As I checked in for one of the first flights in India in two months, the baggage-tag dispenser spat out five boarding passes for me. Given the morning I’d had, this latest glitch wasn’t much of a surprise.
Earlier, I’d received a call around 1 a.m. from IndiGo to say my Monday flight from New Delhi to Mumbai was canceled. That’s it. No explanation. Turns out it was one of at least 80 flights canceled from the Indian capital on the day aircraft in the country were supposed to return to the skies after a lengthy lockdown. Nobody I spoke to seemed to know what was happening, who needed to go into quarantine, or if planes would even be allowed to land at their destination. People were unsure if their tickets were of any use at all.
I had to come up with another plan to get to Mumbai and then on to see my family for the first time in two months. We had suddenly found ourselves stranded apart because of the nationwide lockdown. I’d booked my ticket the moment rules were relaxed to allow some domestic flights. From Mumbai, I planned to travel to a village where my kids have been staying with their grandparents and my husband since the government ordered everyone not to leave wherever they were in late March because of the coronavirus.
Some confusion was inevitable given how the Indian government abruptly announced last week that domestic flights would resume in a matter of days. It’s not the first time Prime Minister Narendra Modi has shocked the system with sudden decrees, including imposing the lockdown with just a few hours notice in March. Another example: the surprise removal of high-value banknotes from circulation in 2016.
Airlines were only alerted to the plan to restart flights five days ago, giving them little time to arrange matters like staff deployment and protective gear. And some states issued their own directives: Andhra Pradesh and West Bengal extended flight bans, while Assam and Karnataka require arrivals to undergo two weeks of quarantine.
“The whole thing has happened in a very messy fashion,” Sudhakar Reddy, president of Air Passengers Association of India, said in an interview on Bloomberg Television. “They seem to have not consulted the states. So each state has come up with different regulations, and many flights were canceled early morning today.”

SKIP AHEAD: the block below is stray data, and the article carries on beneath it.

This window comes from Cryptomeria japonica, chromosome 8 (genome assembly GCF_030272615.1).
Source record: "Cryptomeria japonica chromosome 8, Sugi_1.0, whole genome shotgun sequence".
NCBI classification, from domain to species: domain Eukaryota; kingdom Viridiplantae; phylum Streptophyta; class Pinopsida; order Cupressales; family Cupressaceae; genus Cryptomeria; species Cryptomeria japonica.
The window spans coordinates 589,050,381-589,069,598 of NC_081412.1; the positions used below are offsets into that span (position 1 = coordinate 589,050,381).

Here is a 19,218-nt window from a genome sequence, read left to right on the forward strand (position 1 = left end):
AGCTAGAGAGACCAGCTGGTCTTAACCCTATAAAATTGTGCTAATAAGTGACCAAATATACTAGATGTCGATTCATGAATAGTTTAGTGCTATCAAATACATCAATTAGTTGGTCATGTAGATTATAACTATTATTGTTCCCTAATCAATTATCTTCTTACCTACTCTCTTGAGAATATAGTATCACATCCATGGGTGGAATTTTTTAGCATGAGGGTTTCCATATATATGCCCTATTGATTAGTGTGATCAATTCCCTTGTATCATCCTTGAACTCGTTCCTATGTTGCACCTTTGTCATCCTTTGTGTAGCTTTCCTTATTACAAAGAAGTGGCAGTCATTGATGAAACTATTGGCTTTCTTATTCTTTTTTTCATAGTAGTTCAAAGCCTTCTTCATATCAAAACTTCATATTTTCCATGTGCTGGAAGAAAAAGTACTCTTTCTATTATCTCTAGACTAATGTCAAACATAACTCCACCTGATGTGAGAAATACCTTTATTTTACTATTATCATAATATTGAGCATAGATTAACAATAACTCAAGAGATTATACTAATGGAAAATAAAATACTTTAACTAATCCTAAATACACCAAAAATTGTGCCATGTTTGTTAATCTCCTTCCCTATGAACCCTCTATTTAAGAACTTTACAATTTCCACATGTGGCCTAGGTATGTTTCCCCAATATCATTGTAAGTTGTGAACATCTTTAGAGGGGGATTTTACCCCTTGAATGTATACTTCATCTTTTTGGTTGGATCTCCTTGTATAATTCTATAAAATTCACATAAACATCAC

Aviation Minister Hardeep Singh Puri said on Twitter late Sunday night that there’d been “hard negotiations” with state governments. India has nearly 145,000 confirmed cases of coronavirus infections and over 4,100 deaths.
After my IndiGo flight was canceled, I considered booking a ticket for another day and then taking a car to the village. You need a government permit for that, with details on the driver and vehicle. The permit is only valid for one day, so I’d have to do the red-tape rigmarole all over again. No thanks. Taking the train wasn’t really a viable option either given health and safety concerns.
Thankfully, I managed to buy a ticket on Vistara, the local affiliate of Singapore Airlines, for another flight on Monday. Going through security, you hold your boarding pass to a screen and a guard looks at it from the other side. At this point, you need to lift your mask so your identity can be verified. An attendant stood nearby, dressed in a full hazmat suit.
Delhi’s airport, operated by GMR Infrastructure, seemed well-equipped and shops and cafes were open. There were some problems, including the overzealous baggage-tag dispenser. There was another issue at check-in, as I needed to pay for five kilograms of excess baggage, but the airline wouldn’t take cash or credit cards. To transfer the money, I had to download a government payment app, which has been beset by privacy concerns.
We boarded on time and were all given face shields. The cabin crew wore full protective gear. I’m usually a relaxed flier, but my nerves were jangling. The flight was virtually empty, with just 22 passengers on an Airbus SE A320neo jet that can seat more than 150. I had an entire row to myself — some good news at last.
There were 532 flights in total in India on Monday, according to Puri, each carrying an average of about 70 passengers.
There were no meals served on my two-hour journey, just water available in the galleys. After landing, I got a stamp on my hand as I left the airport, marking me down for a week of quarantine. The village administration wants me to extend that by another week, which I intend to do. At least my family will be around.